NCSSM's chancellor recently announced the delayed entry of NCSSM-Morganton's first group of residential students.


NCSSM-Morganton delays first residential class by one year due to state budget impasse

With no operating funding for the new North Carolina School of Science and Mathematics (NCSSM) campus being built in Morganton, the entry of the first group of residential students there is being delayed from August 2021 until August 2022, NCSSM Chancellor Todd Roberts announced today.

“Given the realities presented by the state budget impasse, the only option to avoid confusion and disappointment to the hundreds of students and families who may apply, and to the state and regional partners gearing up to support school operation, is to delay the first residential class by one academic year until August 2022,” said Roberts. “This new target date assumes a state budget for the current biennium would be enacted by this summer and that a budget for the 2021-2023 biennium is enacted on time in next year’s legislative session.”

While $81 million in approved state and privately raised construction funding is being used to construct new buildings and renovate historic ones on a 62-acre ridgetop site adjacent to the NC School for the Deaf, opening the school also requires operational funding to begin hiring administrators, teachers, and support staff to ready the campus and its programs. The campus will eventually employ nearly 100 people, and all of those positions must be posted, go through a search and selection process, and onboard chosen candidates for orientation and training. Construction money cannot be used for recurring expenses such as paying staff salaries.

Guests view a model of the NCSSM-Morganton campus at its groundbreaking ceremony on June 21, 2019.

NCSSM officials had laid out a two-year timeline to complete this process, which would have begun July 1, 2019, if about $4.2 million in startup funding had been appropriated that spring as requested. The NC General Assembly passed an overall state budget containing that funding last summer, which was vetoed by Gov. Roy Cooper. Efforts to override the veto or enact mini-budgets that would have funded startup operations failed during October and January. It remains unclear when operating funding for the campus might be appropriated. The lack of funding and ongoing uncertainty make it impossible to enroll the first junior class of 150 residential students for August 2021, Roberts said.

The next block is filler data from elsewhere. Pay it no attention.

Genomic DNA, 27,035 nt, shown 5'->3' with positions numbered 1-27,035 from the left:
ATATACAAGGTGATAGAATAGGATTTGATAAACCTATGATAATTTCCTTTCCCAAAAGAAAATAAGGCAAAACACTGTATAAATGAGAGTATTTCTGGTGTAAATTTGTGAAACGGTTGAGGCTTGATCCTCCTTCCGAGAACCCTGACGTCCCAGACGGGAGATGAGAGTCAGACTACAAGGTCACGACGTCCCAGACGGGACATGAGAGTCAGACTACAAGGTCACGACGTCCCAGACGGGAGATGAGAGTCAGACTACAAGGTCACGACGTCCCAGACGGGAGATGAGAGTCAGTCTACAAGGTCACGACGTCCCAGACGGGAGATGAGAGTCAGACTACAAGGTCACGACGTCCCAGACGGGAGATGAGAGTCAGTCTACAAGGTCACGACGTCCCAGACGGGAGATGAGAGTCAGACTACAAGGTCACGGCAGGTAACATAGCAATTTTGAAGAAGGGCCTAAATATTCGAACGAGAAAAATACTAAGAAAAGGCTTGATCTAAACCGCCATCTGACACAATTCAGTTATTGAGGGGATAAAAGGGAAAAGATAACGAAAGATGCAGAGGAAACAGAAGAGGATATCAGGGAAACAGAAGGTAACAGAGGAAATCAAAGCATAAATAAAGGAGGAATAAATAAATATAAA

NCSSM’s Board of Trustees in February passed a resolution urging state leaders to enact a budget that will fund the Morganton startup hires, provide critically needed repair and renovation funds for the Durham campus, and meet other critical needs of the school. The UNC Board of Governors passed its own resolution in late January, and many other UNC System institutions have passed resolutions as well.

“We are feeling the effects of the state budget impasse throughout the UNC System,” said UNC System Interim President Dr. Bill Roper. “NCSSM is not in a financial position to proceed with preparations to open their new campus on time, but we remain committed to establishing NCSSM-Morganton as soon as the budget impasse is resolved.”

Meanwhile, NCSSM-Morganton construction continues using the capital funding approved by voters in the 2016 Connect NC Bond ($58 million), an additional legislative appropriation in 2018 ($15 million), and private fundraising ($8.3 million to date).

As NCSSM prepares to open the Morganton campus to summer programs in 2022 and the first residential class of high school juniors that August, the planning team is exploring opportunities to engage local, regional, and state partners in special programs and enrichment experiences using the new campus and buildings during the 2021-2022 academic year. 

“We truly regret that this delay is the reality,” Roberts said. “However, we can’t plan and operate a new residential campus without an operating budget. When that budget is put into place, we stand ready to open a new campus in Western North Carolina that will provide students opportunities to pursue careers in STEM fields and boost the state’s economy — a campus that everyone in the state can be proud of.”


North Carolina School of Science and Mathematics is a world-class public high school with statewide reach empowering students with the skills and knowledge to design their own future. Specializing in science, technology, engineering, and math, and embracing the fine arts and humanities, it challenges talented high school juniors and seniors from across North Carolina through a residential program on its historic campus in Durham — and beginning in 2022, on a second campus being built in Morganton. NCSSM’s extensive online program and summer offerings extend its impact to every corner of the state and to younger students. Founded in 1980 as the first of its kind, NCSSM has become the model for 18 such specialized schools around the globe and is a member of the 17-institution UNC System. Its 11,000-plus alumni include local and global leaders in medicine, technology, commerce, education, and the arts — a community of problem solvers who build a brighter future.